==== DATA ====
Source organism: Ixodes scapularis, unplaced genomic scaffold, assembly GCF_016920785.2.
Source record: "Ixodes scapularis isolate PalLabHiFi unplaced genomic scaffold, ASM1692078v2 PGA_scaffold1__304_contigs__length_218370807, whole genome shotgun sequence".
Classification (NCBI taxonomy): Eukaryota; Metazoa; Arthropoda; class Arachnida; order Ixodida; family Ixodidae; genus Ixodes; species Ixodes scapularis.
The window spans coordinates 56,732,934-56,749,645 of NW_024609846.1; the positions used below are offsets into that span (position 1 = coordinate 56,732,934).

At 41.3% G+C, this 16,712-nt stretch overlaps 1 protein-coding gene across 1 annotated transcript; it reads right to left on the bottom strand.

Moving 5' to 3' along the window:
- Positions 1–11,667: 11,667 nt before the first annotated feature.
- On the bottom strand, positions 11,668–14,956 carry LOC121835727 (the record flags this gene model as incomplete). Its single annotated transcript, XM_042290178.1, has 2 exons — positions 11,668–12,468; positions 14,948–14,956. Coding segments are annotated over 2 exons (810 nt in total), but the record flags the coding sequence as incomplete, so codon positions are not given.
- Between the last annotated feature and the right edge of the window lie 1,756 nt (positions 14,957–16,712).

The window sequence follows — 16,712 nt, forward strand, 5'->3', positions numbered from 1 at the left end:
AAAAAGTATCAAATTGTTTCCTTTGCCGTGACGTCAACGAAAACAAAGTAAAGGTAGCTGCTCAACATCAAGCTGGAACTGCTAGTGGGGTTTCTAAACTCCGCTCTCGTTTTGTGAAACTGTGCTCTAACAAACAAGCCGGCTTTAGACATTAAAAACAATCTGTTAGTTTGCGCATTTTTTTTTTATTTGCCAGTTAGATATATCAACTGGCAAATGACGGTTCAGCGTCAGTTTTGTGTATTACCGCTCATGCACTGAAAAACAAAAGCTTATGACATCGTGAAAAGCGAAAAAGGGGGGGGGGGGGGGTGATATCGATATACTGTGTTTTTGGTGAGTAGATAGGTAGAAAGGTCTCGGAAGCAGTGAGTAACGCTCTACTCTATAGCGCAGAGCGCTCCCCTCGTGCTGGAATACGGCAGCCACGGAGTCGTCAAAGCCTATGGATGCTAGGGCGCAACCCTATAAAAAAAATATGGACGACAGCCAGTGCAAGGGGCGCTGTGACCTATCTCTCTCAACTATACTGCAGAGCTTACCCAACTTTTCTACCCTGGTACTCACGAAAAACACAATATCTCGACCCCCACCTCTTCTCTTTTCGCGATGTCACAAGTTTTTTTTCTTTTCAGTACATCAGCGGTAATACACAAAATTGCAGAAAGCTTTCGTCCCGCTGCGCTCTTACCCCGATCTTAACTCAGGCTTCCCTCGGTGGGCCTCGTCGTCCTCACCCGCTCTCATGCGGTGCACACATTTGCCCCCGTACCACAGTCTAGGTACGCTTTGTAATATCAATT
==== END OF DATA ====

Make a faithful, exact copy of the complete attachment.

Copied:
Source organism: Ixodes scapularis, unplaced genomic scaffold, assembly GCF_016920785.2.
Source record: "Ixodes scapularis isolate PalLabHiFi unplaced genomic scaffold, ASM1692078v2 PGA_scaffold1__304_contigs__length_218370807, whole genome shotgun sequence".
Classification (NCBI taxonomy): Eukaryota; Metazoa; Arthropoda; class Arachnida; order Ixodida; family Ixodidae; genus Ixodes; species Ixodes scapularis.
The window spans coordinates 56,732,934-56,749,645 of NW_024609846.1; the positions used below are offsets into that span (position 1 = coordinate 56,732,934).

At 41.3% G+C, this 16,712-nt stretch overlaps 1 protein-coding gene across 1 annotated transcript; it reads right to left on the bottom strand.

Moving 5' to 3' along the window:
- Positions 1–11,667: 11,667 nt before the first annotated feature.
- On the bottom strand, positions 11,668–14,956 carry LOC121835727 (the record flags this gene model as incomplete). Its single annotated transcript, XM_042290178.1, has 2 exons — positions 11,668–12,468; positions 14,948–14,956. Coding segments are annotated over 2 exons (810 nt in total), but the record flags the coding sequence as incomplete, so codon positions are not given.
- Between the last annotated feature and the right edge of the window lie 1,756 nt (positions 14,957–16,712).

The window sequence follows — 16,712 nt, forward strand, 5'->3', positions numbered from 1 at the left end:
AAAAAGTATCAAATTGTTTCCTTTGCCGTGACGTCAACGAAAACAAAGTAAAGGTAGCTGCTCAACATCAAGCTGGAACTGCTAGTGGGGTTTCTAAACTCCGCTCTCGTTTTGTGAAACTGTGCTCTAACAAACAAGCCGGCTTTAGACATTAAAAACAATCTGTTAGTTTGCGCATTTTTTTTTTATTTGCCAGTTAGATATATCAACTGGCAAATGACGGTTCAGCGTCAGTTTTGTGTATTACCGCTCATGCACTGAAAAACAAAAGCTTATGACATCGTGAAAAGCGAAAAAGGGGGGGGGGGGGGGTGATATCGATATACTGTGTTTTTGGTGAGTAGATAGGTAGAAAGGTCTCGGAAGCAGTGAGTAACGCTCTACTCTATAGCGCAGAGCGCTCCCCTCGTGCTGGAATACGGCAGCCACGGAGTCGTCAAAGCCTATGGATGCTAGGGCGCAACCCTATAAAAAAAATATGGACGACAGCCAGTGCAAGGGGCGCTGTGACCTATCTCTCTCAACTATACTGCAGAGCTTACCCAACTTTTCTACCCTGGTACTCACGAAAAACACAATATCTCGACCCCCACCTCTTCTCTTTTCGCGATGTCACAAGTTTTTTTTCTTTTCAGTACATCAGCGGTAATACACAAAATTGCAGAAAGCTTTCGTCCCGCTGCGCTCTTACCCCGATCTTAACTCAGGCTTCCCTCGGTGGGCCTCGTCGTCCTCACCCGCTCTCATGCGGTGCACACATTTGCCCCCGTACCACAGTCTAGGTACGCTTTGTAATATCAATT